Well, no. When there are 300,000 Tamils languishing in IDP camps, even a $26 million investment in microfinance loans won’t erase the human rights violations that many of these civilivans faced in Sri Lanka’s frenzied campaign against the Tamil Tigers.
But, even if Sri Lankan President Mahinda Rajapaksa’s resettlement plan (180 days) is a little uncomfortably ambitious, microfinance seems a reasonably good idea — better, at least, than simply pretending that ethnic distinctions don’t exist, and that there are “only people who love their country and people who don’t love their country.”
Then again, on the more cynical side, it seems that Rajapaksa is pretty eager to pick up tactics favored by his Western trading partners, without dealing so much with the attendant difficulties. He’s followed George W. Bush’s maxim to root out terrorists pretty much to the letter, and his military offensive steamrolled over supposed values of freedom of the press, proportionality, and the human rights of civilians.
Is providing microfinance loans a gambit to stay in the West’s good graces? I wouldn’t be that derisive, because it does seem like a good step forward. But I do wish that Rajapaksa was more willing to look backwards, at his own military’s conduct; it’s difficult to hold a truth and reconciliation process when he doesn’t want to “dig into the past.”
(image from flickr user aquaview under a Creative Commons license)
Your wrangling over the name of the UN mission that was scheduled to be extended last month, in a fairly de rigueur process, has resulted in the departure of the 130-odd UN observers that many in Abkhazia — from government officials to everyday people — trusted as the only effective objective presence in the border region.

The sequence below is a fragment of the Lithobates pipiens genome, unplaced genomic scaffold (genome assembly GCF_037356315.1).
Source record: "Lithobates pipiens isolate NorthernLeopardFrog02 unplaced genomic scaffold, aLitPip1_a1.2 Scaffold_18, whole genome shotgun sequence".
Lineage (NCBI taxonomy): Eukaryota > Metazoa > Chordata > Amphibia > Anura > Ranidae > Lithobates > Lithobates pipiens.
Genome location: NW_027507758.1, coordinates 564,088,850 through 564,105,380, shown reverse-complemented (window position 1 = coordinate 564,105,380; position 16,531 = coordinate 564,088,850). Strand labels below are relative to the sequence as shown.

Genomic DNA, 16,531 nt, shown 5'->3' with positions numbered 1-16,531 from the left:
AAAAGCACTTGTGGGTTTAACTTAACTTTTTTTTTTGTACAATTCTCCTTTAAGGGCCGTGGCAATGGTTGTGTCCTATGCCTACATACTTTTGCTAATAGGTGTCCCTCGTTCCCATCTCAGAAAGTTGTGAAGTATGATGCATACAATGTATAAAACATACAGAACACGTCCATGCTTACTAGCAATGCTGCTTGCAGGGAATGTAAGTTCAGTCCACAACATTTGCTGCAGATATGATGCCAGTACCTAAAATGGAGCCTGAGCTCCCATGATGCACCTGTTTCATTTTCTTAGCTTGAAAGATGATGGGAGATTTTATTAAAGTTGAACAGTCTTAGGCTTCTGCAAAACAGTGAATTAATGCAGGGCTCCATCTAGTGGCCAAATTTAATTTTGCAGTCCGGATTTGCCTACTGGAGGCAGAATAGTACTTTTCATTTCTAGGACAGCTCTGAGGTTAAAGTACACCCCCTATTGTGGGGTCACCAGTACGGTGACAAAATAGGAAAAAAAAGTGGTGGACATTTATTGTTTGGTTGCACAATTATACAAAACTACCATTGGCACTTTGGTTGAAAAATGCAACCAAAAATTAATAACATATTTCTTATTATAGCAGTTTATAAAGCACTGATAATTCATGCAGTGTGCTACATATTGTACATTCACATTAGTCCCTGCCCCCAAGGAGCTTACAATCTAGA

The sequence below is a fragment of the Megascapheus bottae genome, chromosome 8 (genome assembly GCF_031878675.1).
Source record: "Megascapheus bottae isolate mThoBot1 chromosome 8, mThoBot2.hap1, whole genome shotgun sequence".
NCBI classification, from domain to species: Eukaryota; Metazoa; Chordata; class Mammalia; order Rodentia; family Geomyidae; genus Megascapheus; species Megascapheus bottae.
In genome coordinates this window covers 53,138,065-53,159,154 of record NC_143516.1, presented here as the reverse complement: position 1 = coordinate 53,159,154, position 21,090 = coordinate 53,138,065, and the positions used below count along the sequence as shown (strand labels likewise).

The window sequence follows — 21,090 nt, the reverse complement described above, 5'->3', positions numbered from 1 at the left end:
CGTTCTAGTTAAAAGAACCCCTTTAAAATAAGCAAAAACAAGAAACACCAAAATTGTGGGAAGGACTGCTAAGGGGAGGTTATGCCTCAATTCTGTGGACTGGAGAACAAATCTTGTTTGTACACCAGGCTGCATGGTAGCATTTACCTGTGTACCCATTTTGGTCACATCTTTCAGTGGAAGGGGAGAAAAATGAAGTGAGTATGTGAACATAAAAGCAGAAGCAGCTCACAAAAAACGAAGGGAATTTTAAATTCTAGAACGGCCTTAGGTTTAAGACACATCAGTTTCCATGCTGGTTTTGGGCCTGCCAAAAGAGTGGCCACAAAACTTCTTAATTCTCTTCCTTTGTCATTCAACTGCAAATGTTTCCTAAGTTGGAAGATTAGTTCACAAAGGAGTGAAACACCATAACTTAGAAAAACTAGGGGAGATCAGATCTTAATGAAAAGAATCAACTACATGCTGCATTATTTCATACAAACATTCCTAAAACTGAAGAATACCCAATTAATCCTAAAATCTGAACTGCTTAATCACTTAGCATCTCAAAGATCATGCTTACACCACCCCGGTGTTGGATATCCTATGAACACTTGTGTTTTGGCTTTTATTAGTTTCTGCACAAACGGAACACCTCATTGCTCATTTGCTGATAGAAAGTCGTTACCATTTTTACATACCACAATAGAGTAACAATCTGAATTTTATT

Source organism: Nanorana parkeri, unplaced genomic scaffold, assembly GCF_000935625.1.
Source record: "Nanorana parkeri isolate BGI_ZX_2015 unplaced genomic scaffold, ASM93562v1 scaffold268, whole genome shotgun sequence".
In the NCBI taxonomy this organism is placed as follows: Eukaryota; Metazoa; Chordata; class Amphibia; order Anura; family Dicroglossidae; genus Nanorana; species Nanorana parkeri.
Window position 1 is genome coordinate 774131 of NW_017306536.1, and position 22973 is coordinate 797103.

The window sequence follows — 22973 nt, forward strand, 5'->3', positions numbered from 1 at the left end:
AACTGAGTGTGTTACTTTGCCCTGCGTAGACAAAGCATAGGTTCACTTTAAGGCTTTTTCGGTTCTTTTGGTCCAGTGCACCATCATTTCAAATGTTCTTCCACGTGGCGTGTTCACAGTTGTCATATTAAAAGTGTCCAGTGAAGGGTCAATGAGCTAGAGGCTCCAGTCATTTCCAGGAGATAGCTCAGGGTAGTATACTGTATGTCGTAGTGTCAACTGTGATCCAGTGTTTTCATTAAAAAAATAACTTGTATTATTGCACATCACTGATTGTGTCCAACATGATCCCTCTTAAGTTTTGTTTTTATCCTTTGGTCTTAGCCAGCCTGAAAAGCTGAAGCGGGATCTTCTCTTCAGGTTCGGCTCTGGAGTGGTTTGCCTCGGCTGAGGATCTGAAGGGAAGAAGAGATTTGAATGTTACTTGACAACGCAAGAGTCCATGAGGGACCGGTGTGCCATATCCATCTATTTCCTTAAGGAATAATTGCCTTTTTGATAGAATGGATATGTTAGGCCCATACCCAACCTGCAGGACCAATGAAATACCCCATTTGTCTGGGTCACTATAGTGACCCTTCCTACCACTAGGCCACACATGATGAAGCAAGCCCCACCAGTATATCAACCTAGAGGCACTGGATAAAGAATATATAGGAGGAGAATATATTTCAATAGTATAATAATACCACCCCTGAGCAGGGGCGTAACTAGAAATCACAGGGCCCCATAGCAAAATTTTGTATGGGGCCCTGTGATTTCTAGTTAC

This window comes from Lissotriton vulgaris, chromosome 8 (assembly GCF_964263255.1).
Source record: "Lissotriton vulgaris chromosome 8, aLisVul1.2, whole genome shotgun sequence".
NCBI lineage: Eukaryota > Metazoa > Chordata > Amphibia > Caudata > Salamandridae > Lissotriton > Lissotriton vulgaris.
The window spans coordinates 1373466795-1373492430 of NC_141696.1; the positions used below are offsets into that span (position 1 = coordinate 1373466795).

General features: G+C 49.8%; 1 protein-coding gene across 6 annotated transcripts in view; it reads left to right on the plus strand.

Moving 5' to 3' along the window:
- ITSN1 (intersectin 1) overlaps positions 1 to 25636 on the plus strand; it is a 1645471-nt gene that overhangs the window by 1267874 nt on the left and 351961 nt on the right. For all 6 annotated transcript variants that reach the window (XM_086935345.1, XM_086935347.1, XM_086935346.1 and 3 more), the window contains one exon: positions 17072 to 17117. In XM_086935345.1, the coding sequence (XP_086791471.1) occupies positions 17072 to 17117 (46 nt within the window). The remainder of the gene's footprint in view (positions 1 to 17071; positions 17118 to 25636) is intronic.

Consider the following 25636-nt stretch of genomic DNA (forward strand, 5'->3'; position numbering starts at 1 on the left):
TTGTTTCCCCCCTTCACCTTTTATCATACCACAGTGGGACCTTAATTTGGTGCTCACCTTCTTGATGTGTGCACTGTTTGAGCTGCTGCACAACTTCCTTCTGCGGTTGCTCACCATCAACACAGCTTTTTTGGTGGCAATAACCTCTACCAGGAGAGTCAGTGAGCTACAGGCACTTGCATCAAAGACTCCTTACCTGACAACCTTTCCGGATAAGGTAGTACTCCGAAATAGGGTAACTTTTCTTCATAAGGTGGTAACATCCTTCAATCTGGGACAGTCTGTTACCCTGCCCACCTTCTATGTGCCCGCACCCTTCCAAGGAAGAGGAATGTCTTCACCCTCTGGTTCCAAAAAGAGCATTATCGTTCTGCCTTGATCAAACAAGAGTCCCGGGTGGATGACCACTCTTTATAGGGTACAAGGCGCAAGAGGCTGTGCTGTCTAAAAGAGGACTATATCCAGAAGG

“We were interested in the mission continuing its work,” Abkhaz Foreign Minister Sergei Shamba said.
“(The mission) opened contacts for us, making it possible for us to participate in the international (diplomatic) process; our problem would be discussed at U.N. Security Council meetings.” There are more than 200 E.U. observers in Georgia itself, but they are not allowed to enter Abkhazia. The E.U. observers only patrol the Georgian-controlled part of the conflict zone.
“The U.N. cars used to patrol our village, and we would feel more secure,” said a 72-year-old woman who lives in Nabakevi in Abkhazia and declined to give her name. “The end of the mission to me means the end of the hope for peace.” [emphasis mine]
The concerns about Georgia and Russia gearing up for a another war should not be taken lightly. Last year’s confrontation was completely unnecessary, a result of foolish provocation from both sides. The short-sighted step of forcing out UN observers is a rash move down the same counterproductive line. Their departure may not be the end of peace prospects, but it certainly makes them look a lot dimmer.